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McDonald’s loses appeal; fired Ottawa manager to get more than $100,000 for wrongful dismissal





Esther Brake, the longtime McDonalds manager who was recently awarded a $100k judgement in her wrongful dismissal case, stands victorious outside a set of Golden Arches in Ottawa.

Julie Oliver / Postmedia

Esther Brake is lovin’ it.

The fired McDonald’s manager who successfully sued after she was told she’d have to take a humiliating demotion or lose her job had reason to smile.

On Tuesday, Ontario’s highest court upheld a ruling by an Ottawa judge finding that the 67-year-old grandmother had been “set up to fail” and was constructively dismissed after more than 25 years working at McDonald’s restaurants in Ottawa and Newfoundland.

The court of appeal also found no reason to alter the judge’s decision to order McDonald’s to pay Brake $104.499.33 — plus interest and costs — to make up for the lack of notice and damages she suffered as a result. That’s on top of the additional $120,000 the company that manages the restaurant has been ordered to pay to cover Brake’s legal costs.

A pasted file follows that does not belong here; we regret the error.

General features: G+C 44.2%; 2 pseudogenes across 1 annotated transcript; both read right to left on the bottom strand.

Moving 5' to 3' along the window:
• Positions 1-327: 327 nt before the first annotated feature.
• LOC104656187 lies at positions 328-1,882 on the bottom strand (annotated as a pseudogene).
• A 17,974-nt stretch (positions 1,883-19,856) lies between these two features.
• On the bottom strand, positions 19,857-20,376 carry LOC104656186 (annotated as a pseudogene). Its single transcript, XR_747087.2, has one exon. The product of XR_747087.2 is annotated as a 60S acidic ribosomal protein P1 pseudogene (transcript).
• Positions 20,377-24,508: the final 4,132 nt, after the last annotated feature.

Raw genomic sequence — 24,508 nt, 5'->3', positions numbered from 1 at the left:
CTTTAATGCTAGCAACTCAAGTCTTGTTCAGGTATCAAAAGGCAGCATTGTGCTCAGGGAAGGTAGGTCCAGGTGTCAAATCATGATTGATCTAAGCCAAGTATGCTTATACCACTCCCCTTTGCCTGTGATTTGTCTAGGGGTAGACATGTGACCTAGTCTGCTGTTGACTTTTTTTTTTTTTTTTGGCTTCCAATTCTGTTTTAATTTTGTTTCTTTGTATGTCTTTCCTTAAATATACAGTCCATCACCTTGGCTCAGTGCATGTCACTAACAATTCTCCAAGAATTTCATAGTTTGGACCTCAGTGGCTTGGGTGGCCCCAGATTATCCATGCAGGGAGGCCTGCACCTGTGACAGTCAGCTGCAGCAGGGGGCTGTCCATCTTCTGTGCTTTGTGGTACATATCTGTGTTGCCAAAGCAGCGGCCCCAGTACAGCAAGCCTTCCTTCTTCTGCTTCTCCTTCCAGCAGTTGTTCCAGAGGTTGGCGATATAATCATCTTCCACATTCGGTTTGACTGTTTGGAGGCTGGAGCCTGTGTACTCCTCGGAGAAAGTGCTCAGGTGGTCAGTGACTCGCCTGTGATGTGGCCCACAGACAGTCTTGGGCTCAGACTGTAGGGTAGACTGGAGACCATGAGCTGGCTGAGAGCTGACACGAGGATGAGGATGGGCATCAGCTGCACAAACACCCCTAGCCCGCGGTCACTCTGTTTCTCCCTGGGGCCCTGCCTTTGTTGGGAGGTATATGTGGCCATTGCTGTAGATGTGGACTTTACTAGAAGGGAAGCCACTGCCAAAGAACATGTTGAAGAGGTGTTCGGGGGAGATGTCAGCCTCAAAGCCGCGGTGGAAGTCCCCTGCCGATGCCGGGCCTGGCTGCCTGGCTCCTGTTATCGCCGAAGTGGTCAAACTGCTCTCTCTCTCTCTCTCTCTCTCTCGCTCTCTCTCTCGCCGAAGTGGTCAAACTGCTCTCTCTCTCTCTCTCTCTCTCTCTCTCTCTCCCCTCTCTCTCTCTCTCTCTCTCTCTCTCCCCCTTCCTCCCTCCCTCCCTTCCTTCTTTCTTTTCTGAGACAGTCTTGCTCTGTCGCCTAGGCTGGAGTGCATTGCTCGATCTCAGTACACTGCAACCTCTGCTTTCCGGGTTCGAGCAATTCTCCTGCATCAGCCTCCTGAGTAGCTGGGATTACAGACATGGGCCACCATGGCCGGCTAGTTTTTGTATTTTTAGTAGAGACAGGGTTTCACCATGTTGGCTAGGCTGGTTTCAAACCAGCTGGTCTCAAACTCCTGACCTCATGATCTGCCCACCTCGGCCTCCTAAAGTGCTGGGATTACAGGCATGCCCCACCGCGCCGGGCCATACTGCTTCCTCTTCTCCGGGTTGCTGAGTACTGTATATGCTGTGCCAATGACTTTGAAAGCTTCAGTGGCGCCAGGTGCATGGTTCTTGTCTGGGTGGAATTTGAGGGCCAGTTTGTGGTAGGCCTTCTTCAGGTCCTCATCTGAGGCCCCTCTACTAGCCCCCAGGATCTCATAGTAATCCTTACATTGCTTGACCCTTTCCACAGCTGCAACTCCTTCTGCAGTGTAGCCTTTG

“I’m on top of the world,” said Brake Tuesday. “It means everything to me. I’m very, very happy that the courts took the time to listen to an individual who took a company like McDonald’s on, and we won.”

Brake said she hopes the appeal court’s decision will finally end the legal saga that began in 2012 after she was told she’d have to take a demotion to first assistant or be fired. The demotion didn’t involve a reduced salary, but would require Brake to report to a much younger manager she herself had trained, along with a significant loss in benefits.

The ultimatum came after Brake received her first negative performance review in November 2011 after a decade of positive assessments, court heard. Following that negative review, she was transferred from the restaurant she managed on Hazeldean Road to one of the worst performing McDonald’s in the country, located in the back corner of a Walmart store at the Kanata Centrum.